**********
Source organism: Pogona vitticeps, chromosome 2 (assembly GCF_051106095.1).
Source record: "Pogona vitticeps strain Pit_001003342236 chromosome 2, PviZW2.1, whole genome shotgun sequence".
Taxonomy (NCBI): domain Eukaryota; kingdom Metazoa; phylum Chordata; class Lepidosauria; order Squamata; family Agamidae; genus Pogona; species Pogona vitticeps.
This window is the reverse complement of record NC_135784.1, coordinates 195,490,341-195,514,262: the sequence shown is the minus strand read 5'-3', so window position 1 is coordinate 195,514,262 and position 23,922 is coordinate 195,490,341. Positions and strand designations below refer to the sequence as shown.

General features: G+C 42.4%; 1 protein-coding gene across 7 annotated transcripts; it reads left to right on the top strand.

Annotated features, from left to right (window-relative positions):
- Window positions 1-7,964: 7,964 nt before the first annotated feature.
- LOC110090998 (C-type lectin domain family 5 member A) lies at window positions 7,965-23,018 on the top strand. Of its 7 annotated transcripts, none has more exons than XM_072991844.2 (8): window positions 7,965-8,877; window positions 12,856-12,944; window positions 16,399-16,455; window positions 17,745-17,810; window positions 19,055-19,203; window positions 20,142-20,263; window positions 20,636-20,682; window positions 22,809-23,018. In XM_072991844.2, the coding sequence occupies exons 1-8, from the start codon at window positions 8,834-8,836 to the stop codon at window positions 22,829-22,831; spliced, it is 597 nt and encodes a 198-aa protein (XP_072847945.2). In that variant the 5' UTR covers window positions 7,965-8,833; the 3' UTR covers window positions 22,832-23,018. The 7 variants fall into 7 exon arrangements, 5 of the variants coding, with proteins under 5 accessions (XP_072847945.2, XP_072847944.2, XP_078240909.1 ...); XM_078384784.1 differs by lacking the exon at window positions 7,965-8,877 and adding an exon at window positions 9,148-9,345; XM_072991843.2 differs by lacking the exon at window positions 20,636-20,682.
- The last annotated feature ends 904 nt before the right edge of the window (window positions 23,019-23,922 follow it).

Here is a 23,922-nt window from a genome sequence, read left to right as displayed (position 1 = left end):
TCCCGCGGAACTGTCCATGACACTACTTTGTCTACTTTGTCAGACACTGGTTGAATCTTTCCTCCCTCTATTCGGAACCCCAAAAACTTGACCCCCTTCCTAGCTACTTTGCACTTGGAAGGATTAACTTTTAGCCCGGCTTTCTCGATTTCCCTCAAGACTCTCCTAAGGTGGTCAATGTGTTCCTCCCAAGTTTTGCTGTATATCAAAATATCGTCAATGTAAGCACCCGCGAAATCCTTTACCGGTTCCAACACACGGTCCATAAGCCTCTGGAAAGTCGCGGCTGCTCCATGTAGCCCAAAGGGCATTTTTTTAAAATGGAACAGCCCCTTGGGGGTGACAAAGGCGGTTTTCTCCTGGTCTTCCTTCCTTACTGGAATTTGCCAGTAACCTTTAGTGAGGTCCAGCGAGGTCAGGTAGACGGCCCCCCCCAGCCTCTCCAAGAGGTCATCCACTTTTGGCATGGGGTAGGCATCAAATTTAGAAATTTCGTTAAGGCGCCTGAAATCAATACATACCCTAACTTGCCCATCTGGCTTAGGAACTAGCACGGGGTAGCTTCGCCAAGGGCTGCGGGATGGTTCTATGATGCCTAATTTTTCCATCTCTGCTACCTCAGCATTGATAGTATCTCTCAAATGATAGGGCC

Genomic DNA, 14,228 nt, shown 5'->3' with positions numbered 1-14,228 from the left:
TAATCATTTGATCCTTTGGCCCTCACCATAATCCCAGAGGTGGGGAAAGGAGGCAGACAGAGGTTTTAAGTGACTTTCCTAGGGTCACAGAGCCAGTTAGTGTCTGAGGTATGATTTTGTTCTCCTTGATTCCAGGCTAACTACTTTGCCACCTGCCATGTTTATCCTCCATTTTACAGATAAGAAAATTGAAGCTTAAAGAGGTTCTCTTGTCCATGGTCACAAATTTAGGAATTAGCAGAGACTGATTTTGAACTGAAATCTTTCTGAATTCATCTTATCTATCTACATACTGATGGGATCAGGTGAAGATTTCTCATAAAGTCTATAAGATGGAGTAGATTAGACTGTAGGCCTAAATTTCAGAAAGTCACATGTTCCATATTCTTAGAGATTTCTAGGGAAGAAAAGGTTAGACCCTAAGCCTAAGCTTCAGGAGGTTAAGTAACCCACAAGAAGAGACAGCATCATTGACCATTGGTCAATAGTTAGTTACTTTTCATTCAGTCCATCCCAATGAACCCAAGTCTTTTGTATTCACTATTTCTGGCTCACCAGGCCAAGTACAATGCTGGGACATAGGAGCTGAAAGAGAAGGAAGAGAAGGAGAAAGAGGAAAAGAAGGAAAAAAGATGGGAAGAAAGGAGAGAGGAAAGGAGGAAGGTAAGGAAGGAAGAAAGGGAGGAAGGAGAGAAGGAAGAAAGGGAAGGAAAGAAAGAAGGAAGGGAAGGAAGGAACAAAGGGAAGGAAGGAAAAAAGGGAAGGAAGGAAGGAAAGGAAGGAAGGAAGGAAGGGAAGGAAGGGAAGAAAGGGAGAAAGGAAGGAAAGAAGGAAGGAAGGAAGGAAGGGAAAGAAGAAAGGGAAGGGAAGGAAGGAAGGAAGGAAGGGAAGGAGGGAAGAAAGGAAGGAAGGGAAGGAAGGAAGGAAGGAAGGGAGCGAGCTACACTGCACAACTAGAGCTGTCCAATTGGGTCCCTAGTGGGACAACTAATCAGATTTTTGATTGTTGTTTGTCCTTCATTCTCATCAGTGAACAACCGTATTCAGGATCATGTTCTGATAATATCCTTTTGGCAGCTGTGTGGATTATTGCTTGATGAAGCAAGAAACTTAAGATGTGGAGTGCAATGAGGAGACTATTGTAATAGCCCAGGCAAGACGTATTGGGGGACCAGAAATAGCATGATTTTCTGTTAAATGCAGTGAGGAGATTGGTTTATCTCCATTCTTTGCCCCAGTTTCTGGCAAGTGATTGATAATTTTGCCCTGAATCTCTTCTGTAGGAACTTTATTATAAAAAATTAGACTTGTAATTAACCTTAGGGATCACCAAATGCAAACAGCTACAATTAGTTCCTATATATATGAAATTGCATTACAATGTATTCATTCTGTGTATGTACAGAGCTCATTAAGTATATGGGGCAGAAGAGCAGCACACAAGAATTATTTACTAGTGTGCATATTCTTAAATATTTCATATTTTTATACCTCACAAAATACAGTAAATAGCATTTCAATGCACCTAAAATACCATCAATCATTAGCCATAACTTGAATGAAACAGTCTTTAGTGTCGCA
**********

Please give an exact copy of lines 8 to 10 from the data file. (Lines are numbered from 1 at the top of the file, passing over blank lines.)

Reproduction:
- LOC110090998 (C-type lectin domain family 5 member A) lies at window positions 7,965-23,018 on the top strand. Of its 7 annotated transcripts, none has more exons than XM_072991844.2 (8): window positions 7,965-8,877; window positions 12,856-12,944; window positions 16,399-16,455; window positions 17,745-17,810; window positions 19,055-19,203; window positions 20,142-20,263; window positions 20,636-20,682; window positions 22,809-23,018. In XM_072991844.2, the coding sequence occupies exons 1-8, from the start codon at window positions 8,834-8,836 to the stop codon at window positions 22,829-22,831; spliced, it is 597 nt and encodes a 198-aa protein (XP_072847945.2). In that variant the 5' UTR covers window positions 7,965-8,833; the 3' UTR covers window positions 22,832-23,018. The 7 variants fall into 7 exon arrangements, 5 of the variants coding, with proteins under 5 accessions (XP_072847945.2, XP_072847944.2, XP_078240909.1 ...); XM_078384784.1 differs by lacking the exon at window positions 7,965-8,877 and adding an exon at window positions 9,148-9,345; XM_072991843.2 differs by lacking the exon at window positions 20,636-20,682.
- The last annotated feature ends 904 nt before the right edge of the window (window positions 23,019-23,922 follow it).

Here is a 23,922-nt window from a genome sequence, read left to right as displayed (position 1 = left end):